Perret says strength and endurance is one of Chapman's physical assets, which is reflected in his abilities to compete in the triathlon.  But he does have some problems with flexibility and his posture.  For example, his neck, shoulders, back and hips are often rounded forward, which Perret calls flexion. And his posture woes can  eventually cause chronic pain to erupt. Perret notes that Chapman's posture problems have developed gradually for 39 years, and it usually takes  a substantial amount of work and time to rectify what has occurred to the musculoskeletal system across those many years.

On Feb. 1, I was invited by Perret and the Chapmans to watch a workout session. For an hour, Perret lead them through 35 exercises.  Some were yoga postures, some were traditional ones such as push ups and sit ups, and others were from Egoscue's repertoire of  exercises that focus on  specific muscles. It was a rigorous hour of work for both of the Chapmans.

Before, during and after this session -- even when he was painfully struggling to complete a series of sit ups -- Chapman regularly proclaimed that he was in the best mental and physical shape that he can remember being in.

At the end of their workout, Chapman mentioned that his  confidence level had reached an all-time high. Even though some of their workouts had been extremely grueling, Chapman and his wife declared without hesitation that their six months of working with Perret had been fun and astonishingly rewarding.

Perret noted that their six-month aim was to have Chapman at the top of his game mentally and physically when he wields his last cast at every tournament in 2012 -- especially at the Classic, where the weather and all of the hoopla can be extremely trying and distracting.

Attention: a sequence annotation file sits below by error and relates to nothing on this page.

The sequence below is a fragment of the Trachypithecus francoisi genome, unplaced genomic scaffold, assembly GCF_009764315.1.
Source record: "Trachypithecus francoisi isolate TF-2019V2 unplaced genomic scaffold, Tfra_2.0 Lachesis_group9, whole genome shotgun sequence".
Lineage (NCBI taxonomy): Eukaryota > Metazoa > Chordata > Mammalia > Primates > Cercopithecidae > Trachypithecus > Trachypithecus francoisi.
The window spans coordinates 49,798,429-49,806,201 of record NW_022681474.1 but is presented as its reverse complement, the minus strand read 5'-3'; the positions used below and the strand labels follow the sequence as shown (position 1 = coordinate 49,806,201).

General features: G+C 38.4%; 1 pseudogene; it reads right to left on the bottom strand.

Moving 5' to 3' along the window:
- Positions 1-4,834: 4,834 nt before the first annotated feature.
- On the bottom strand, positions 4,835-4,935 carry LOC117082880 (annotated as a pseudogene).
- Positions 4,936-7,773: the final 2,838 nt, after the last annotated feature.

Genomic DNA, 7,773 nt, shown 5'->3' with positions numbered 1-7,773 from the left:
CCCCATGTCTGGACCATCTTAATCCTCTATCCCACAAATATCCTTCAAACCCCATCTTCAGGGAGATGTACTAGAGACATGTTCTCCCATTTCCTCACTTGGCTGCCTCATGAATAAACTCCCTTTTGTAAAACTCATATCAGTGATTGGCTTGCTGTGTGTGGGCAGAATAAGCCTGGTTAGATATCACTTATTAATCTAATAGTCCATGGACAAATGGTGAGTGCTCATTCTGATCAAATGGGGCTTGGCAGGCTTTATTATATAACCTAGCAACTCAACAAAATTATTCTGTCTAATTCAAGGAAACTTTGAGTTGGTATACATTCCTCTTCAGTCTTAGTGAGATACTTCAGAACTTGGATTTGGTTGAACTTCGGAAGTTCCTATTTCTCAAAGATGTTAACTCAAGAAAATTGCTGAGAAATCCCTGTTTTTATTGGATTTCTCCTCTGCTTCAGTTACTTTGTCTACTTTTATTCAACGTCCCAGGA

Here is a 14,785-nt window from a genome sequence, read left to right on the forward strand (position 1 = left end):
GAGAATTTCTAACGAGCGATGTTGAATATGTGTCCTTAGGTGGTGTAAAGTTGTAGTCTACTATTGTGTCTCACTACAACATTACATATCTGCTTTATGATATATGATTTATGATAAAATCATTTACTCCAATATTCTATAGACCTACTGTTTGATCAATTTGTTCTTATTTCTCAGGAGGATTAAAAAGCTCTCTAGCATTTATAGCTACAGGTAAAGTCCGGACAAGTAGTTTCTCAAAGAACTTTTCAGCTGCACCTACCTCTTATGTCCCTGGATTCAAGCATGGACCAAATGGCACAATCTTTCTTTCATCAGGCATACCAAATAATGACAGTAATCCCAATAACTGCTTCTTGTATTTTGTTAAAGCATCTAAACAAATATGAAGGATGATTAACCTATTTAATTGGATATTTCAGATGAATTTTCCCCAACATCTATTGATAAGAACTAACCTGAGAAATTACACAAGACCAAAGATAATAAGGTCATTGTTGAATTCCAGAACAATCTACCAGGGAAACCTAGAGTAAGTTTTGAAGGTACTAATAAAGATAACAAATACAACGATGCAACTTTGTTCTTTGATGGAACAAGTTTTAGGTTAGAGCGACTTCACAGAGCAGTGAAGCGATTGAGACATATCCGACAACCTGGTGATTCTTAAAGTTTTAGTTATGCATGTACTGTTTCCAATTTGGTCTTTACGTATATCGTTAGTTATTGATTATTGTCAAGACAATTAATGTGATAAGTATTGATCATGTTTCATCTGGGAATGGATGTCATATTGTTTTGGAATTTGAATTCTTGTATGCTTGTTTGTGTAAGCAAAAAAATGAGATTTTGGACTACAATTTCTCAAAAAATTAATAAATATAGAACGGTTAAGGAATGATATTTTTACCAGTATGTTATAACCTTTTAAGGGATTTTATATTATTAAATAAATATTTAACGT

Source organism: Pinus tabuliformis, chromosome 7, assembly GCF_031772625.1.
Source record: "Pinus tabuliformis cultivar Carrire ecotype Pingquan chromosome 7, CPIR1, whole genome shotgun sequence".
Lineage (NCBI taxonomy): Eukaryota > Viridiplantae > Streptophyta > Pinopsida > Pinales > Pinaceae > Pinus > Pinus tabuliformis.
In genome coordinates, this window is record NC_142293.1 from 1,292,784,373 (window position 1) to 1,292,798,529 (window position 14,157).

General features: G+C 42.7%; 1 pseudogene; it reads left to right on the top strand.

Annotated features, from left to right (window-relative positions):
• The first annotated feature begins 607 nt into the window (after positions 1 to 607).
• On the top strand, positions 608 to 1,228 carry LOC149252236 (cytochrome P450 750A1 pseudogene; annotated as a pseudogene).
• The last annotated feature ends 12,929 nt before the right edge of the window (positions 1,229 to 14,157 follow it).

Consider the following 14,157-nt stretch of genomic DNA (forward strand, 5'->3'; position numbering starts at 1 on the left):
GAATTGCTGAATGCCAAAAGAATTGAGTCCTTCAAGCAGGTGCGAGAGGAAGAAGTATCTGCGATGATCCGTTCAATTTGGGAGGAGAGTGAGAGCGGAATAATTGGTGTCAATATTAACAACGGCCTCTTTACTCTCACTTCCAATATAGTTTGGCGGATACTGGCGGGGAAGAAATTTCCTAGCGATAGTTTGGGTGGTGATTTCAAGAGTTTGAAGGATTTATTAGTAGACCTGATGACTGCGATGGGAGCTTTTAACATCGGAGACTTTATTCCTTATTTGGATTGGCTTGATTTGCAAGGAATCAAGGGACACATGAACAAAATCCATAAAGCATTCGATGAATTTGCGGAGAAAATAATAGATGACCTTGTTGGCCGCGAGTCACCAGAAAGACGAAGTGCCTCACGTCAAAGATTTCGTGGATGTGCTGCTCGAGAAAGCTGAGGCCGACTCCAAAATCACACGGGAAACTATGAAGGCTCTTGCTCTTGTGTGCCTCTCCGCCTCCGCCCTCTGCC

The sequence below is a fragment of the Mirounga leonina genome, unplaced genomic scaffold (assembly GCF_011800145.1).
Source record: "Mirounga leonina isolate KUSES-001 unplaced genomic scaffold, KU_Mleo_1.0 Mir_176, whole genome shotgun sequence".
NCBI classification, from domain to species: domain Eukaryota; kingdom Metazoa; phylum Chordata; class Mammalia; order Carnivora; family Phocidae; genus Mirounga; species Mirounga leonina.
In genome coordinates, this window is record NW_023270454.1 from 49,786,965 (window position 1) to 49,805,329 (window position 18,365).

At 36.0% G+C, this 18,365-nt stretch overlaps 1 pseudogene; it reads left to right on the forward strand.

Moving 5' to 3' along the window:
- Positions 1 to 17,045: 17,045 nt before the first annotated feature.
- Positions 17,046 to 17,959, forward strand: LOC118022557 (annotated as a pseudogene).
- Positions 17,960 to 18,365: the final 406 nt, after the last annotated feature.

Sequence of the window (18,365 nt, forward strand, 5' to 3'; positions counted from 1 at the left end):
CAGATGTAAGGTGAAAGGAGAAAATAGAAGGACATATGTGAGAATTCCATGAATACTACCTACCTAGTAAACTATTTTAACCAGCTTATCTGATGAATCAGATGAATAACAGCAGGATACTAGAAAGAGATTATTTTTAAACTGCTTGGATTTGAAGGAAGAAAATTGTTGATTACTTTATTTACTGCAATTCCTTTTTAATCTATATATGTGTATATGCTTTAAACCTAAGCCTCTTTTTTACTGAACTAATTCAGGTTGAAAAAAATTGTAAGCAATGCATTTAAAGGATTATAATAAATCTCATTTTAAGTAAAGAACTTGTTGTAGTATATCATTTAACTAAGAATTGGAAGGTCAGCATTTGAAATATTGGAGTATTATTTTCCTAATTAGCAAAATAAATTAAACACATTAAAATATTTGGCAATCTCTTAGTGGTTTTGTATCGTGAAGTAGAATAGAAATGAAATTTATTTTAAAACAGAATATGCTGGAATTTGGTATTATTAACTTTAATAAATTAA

Perret contends that a strong body can create a strong mind. Likewise, a strong mind creates a strong body.   If  Chapman keeps working as hard as he did from mid-August to Feb. 2, he will eventually reach the strong-mind, strong-body pinnacle, Perret says.

On Feb. 2, the Chapmans had their last off-season workout with Perret. At the end of this session, Perret gave Chapman a series of what he called maintenance exercises that he advised him to do at the end of every day that he was on the water throughout his 2012 tournament season, which commenced on Feb. 6 and runs until Sept. 8.

To Perret and the Chapmans' delight, Brent Chapman's 2012 tournament season began with an auspicious start. He won the Bassmaster Bass Pro Shops Central Open tournament at Lewisville Lake, Texas, on Feb. 12.

(Anglers can contact Perret at 913-424-9354 or view his Web site at http://www.felixfishing.com/)

The five photographs below focus on Brent and Bobbi Chapman doing some of the 35 exercises Perret gave them on Feb. 1:

GET THE NEWSLETTER Join the List and Never Miss a Thing.

Recommended Articles

See More Recommendations

Popular Videos

Costa Ferg Sunglasses

Costa Ferg Sunglasses

Costa's Todd Barker reveals the features of the new Costa Ferg sunglasses, a best-of-category winner at ICAST 2020.

Strike King Ned Rage Craw

Strike King Ned Rage Craw